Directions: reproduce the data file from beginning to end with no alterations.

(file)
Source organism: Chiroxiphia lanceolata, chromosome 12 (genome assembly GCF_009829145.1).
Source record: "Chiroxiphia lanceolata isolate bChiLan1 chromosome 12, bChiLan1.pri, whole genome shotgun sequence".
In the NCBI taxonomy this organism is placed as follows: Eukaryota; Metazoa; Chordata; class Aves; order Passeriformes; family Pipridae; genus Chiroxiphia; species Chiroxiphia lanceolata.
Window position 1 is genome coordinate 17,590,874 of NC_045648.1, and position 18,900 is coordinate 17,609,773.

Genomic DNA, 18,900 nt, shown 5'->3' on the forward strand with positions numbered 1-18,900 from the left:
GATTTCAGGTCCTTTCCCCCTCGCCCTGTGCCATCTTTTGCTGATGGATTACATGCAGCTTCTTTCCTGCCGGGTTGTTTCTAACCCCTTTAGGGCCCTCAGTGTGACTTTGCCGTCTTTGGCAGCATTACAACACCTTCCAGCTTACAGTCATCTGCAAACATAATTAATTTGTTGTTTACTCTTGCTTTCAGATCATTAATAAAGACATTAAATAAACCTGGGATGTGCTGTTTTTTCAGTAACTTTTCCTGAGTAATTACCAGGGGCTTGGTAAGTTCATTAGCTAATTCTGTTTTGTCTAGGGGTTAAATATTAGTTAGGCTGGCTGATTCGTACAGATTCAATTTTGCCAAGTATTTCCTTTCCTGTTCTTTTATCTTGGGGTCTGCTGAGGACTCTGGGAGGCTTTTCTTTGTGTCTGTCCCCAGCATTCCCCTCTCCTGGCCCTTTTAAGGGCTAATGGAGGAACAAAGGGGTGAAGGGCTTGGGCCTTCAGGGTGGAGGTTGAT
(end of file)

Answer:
Source organism: Chiroxiphia lanceolata, chromosome 12 (genome assembly GCF_009829145.1).
Source record: "Chiroxiphia lanceolata isolate bChiLan1 chromosome 12, bChiLan1.pri, whole genome shotgun sequence".
In the NCBI taxonomy this organism is placed as follows: Eukaryota; Metazoa; Chordata; class Aves; order Passeriformes; family Pipridae; genus Chiroxiphia; species Chiroxiphia lanceolata.
Window position 1 is genome coordinate 17,590,874 of NC_045648.1, and position 18,900 is coordinate 17,609,773.

Genomic DNA, 18,900 nt, shown 5'->3' on the forward strand with positions numbered 1-18,900 from the left:
GATTTCAGGTCCTTTCCCCCTCGCCCTGTGCCATCTTTTGCTGATGGATTACATGCAGCTTCTTTCCTGCCGGGTTGTTTCTAACCCCTTTAGGGCCCTCAGTGTGACTTTGCCGTCTTTGGCAGCATTACAACACCTTCCAGCTTACAGTCATCTGCAAACATAATTAATTTGTTGTTTACTCTTGCTTTCAGATCATTAATAAAGACATTAAATAAACCTGGGATGTGCTGTTTTTTCAGTAACTTTTCCTGAGTAATTACCAGGGGCTTGGTAAGTTCATTAGCTAATTCTGTTTTGTCTAGGGGTTAAATATTAGTTAGGCTGGCTGATTCGTACAGATTCAATTTTGCCAAGTATTTCCTTTCCTGTTCTTTTATCTTGGGGTCTGCTGAGGACTCTGGGAGGCTTTTCTTTGTGTCTGTCCCCAGCATTCCCCTCTCCTGGCCCTTTTAAGGGCTAATGGAGGAACAAAGGGGTGAAGGGCTTGGGCCTTCAGGGTGGAGGTTGAT